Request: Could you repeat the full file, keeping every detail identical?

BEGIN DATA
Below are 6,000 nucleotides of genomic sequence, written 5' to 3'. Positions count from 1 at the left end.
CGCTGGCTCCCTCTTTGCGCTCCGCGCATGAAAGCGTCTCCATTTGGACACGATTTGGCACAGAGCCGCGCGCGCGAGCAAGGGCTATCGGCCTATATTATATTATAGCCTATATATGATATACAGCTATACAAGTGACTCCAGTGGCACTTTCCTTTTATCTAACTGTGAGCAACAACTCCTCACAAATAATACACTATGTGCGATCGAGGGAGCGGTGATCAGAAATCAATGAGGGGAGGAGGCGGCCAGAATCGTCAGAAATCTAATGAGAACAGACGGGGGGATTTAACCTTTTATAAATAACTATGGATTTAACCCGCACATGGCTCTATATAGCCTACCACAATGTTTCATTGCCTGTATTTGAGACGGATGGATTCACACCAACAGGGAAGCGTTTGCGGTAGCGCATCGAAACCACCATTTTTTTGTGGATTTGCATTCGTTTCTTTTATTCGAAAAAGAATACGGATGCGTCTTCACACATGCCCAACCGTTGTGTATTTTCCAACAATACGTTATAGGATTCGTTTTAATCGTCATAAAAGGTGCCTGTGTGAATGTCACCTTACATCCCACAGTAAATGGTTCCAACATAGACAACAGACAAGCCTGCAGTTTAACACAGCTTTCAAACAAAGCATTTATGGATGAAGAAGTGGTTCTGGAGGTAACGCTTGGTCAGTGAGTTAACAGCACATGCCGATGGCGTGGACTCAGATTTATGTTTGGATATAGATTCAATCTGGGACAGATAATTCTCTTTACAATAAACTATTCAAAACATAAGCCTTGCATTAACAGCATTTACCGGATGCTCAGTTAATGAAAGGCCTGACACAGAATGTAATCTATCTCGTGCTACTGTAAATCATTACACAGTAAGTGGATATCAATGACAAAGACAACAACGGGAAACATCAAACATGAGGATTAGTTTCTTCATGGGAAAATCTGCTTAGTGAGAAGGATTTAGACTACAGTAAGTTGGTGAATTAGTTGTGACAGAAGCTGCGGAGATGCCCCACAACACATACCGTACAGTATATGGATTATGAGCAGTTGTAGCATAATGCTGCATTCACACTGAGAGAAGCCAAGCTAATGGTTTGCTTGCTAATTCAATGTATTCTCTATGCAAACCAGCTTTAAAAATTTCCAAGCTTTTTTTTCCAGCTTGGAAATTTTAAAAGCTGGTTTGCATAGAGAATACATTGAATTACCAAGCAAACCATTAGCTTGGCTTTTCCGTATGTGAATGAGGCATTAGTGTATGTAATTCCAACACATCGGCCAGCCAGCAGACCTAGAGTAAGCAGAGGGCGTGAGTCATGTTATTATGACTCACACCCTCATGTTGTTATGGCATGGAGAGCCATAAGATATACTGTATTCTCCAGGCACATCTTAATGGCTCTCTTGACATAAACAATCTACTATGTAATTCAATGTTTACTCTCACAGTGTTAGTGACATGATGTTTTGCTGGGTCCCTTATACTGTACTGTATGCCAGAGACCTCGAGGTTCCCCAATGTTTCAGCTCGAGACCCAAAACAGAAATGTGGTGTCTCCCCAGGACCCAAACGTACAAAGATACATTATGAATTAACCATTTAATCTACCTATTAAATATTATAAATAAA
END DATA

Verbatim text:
Below are 6,000 nucleotides of genomic sequence, written 5' to 3'. Positions count from 1 at the left end.
CGCTGGCTCCCTCTTTGCGCTCCGCGCATGAAAGCGTCTCCATTTGGACACGATTTGGCACAGAGCCGCGCGCGCGAGCAAGGGCTATCGGCCTATATTATATTATAGCCTATATATGATATACAGCTATACAAGTGACTCCAGTGGCACTTTCCTTTTATCTAACTGTGAGCAACAACTCCTCACAAATAATACACTATGTGCGATCGAGGGAGCGGTGATCAGAAATCAATGAGGGGAGGAGGCGGCCAGAATCGTCAGAAATCTAATGAGAACAGACGGGGGGATTTAACCTTTTATAAATAACTATGGATTTAACCCGCACATGGCTCTATATAGCCTACCACAATGTTTCATTGCCTGTATTTGAGACGGATGGATTCACACCAACAGGGAAGCGTTTGCGGTAGCGCATCGAAACCACCATTTTTTTGTGGATTTGCATTCGTTTCTTTTATTCGAAAAAGAATACGGATGCGTCTTCACACATGCCCAACCGTTGTGTATTTTCCAACAATACGTTATAGGATTCGTTTTAATCGTCATAAAAGGTGCCTGTGTGAATGTCACCTTACATCCCACAGTAAATGGTTCCAACATAGACAACAGACAAGCCTGCAGTTTAACACAGCTTTCAAACAAAGCATTTATGGATGAAGAAGTGGTTCTGGAGGTAACGCTTGGTCAGTGAGTTAACAGCACATGCCGATGGCGTGGACTCAGATTTATGTTTGGATATAGATTCAATCTGGGACAGATAATTCTCTTTACAATAAACTATTCAAAACATAAGCCTTGCATTAACAGCATTTACCGGATGCTCAGTTAATGAAAGGCCTGACACAGAATGTAATCTATCTCGTGCTACTGTAAATCATTACACAGTAAGTGGATATCAATGACAAAGACAACAACGGGAAACATCAAACATGAGGATTAGTTTCTTCATGGGAAAATCTGCTTAGTGAGAAGGATTTAGACTACAGTAAGTTGGTGAATTAGTTGTGACAGAAGCTGCGGAGATGCCCCACAACACATACCGTACAGTATATGGATTATGAGCAGTTGTAGCATAATGCTGCATTCACACTGAGAGAAGCCAAGCTAATGGTTTGCTTGCTAATTCAATGTATTCTCTATGCAAACCAGCTTTAAAAATTTCCAAGCTTTTTTTTCCAGCTTGGAAATTTTAAAAGCTGGTTTGCATAGAGAATACATTGAATTACCAAGCAAACCATTAGCTTGGCTTTTCCGTATGTGAATGAGGCATTAGTGTATGTAATTCCAACACATCGGCCAGCCAGCAGACCTAGAGTAAGCAGAGGGCGTGAGTCATGTTATTATGACTCACACCCTCATGTTGTTATGGCATGGAGAGCCATAAGATATACTGTATTCTCCAGGCACATCTTAATGGCTCTCTTGACATAAACAATCTACTATGTAATTCAATGTTTACTCTCACAGTGTTAGTGACATGATGTTTTGCTGGGTCCCTTATACTGTACTGTATGCCAGAGACCTCGAGGTTCCCCAATGTTTCAGCTCGAGACCCAAAACAGAAATGTGGTGTCTCCCCAGGACCCAAACGTACAAAGATACATTATGAATTAACCATTTAATCTACCTATTAAATATTATAAATAAA